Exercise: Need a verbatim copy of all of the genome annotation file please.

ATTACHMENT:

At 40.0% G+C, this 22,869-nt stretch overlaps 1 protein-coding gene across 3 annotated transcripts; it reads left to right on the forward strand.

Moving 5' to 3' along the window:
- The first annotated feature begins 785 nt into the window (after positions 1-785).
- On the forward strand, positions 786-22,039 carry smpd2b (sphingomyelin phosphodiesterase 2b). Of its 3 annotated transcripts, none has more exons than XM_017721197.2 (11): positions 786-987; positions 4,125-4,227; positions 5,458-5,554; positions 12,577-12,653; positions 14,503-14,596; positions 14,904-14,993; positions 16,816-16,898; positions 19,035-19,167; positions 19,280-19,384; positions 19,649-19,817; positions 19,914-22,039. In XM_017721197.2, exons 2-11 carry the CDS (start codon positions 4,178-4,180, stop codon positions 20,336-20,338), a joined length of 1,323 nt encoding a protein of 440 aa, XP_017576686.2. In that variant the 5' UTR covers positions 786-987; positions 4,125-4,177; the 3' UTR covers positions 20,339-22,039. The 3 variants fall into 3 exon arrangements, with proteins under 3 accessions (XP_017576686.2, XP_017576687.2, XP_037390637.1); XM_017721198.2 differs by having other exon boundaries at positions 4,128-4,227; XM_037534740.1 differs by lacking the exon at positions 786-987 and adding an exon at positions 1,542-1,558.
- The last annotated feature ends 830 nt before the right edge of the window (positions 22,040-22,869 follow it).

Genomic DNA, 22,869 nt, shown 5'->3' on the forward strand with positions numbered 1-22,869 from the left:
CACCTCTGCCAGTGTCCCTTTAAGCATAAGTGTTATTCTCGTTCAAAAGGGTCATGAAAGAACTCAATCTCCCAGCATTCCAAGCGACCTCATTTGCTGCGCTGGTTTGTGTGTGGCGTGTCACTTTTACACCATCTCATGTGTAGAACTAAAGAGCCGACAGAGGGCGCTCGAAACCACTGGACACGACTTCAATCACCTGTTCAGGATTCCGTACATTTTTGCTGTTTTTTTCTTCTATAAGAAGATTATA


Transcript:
At 40.0% G+C, this 22,869-nt stretch overlaps 1 protein-coding gene across 3 annotated transcripts; it reads left to right on the forward strand.

Moving 5' to 3' along the window:
- The first annotated feature begins 785 nt into the window (after positions 1-785).
- On the forward strand, positions 786-22,039 carry smpd2b (sphingomyelin phosphodiesterase 2b). Of its 3 annotated transcripts, none has more exons than XM_017721197.2 (11): positions 786-987; positions 4,125-4,227; positions 5,458-5,554; positions 12,577-12,653; positions 14,503-14,596; positions 14,904-14,993; positions 16,816-16,898; positions 19,035-19,167; positions 19,280-19,384; positions 19,649-19,817; positions 19,914-22,039. In XM_017721197.2, exons 2-11 carry the CDS (start codon positions 4,178-4,180, stop codon positions 20,336-20,338), a joined length of 1,323 nt encoding a protein of 440 aa, XP_017576686.2. In that variant the 5' UTR covers positions 786-987; positions 4,125-4,177; the 3' UTR covers positions 20,339-22,039. The 3 variants fall into 3 exon arrangements, with proteins under 3 accessions (XP_017576686.2, XP_017576687.2, XP_037390637.1); XM_017721198.2 differs by having other exon boundaries at positions 4,128-4,227; XM_037534740.1 differs by lacking the exon at positions 786-987 and adding an exon at positions 1,542-1,558.
- The last annotated feature ends 830 nt before the right edge of the window (positions 22,040-22,869 follow it).

Genomic DNA, 22,869 nt, shown 5'->3' on the forward strand with positions numbered 1-22,869 from the left:
CACCTCTGCCAGTGTCCCTTTAAGCATAAGTGTTATTCTCGTTCAAAAGGGTCATGAAAGAACTCAATCTCCCAGCATTCCAAGCGACCTCATTTGCTGCGCTGGTTTGTGTGTGGCGTGTCACTTTTACACCATCTCATGTGTAGAACTAAAGAGCCGACAGAGGGCGCTCGAAACCACTGGACACGACTTCAATCACCTGTTCAGGATTCCGTACATTTTTGCTGTTTTTTTCTTCTATAAGAAGATTATA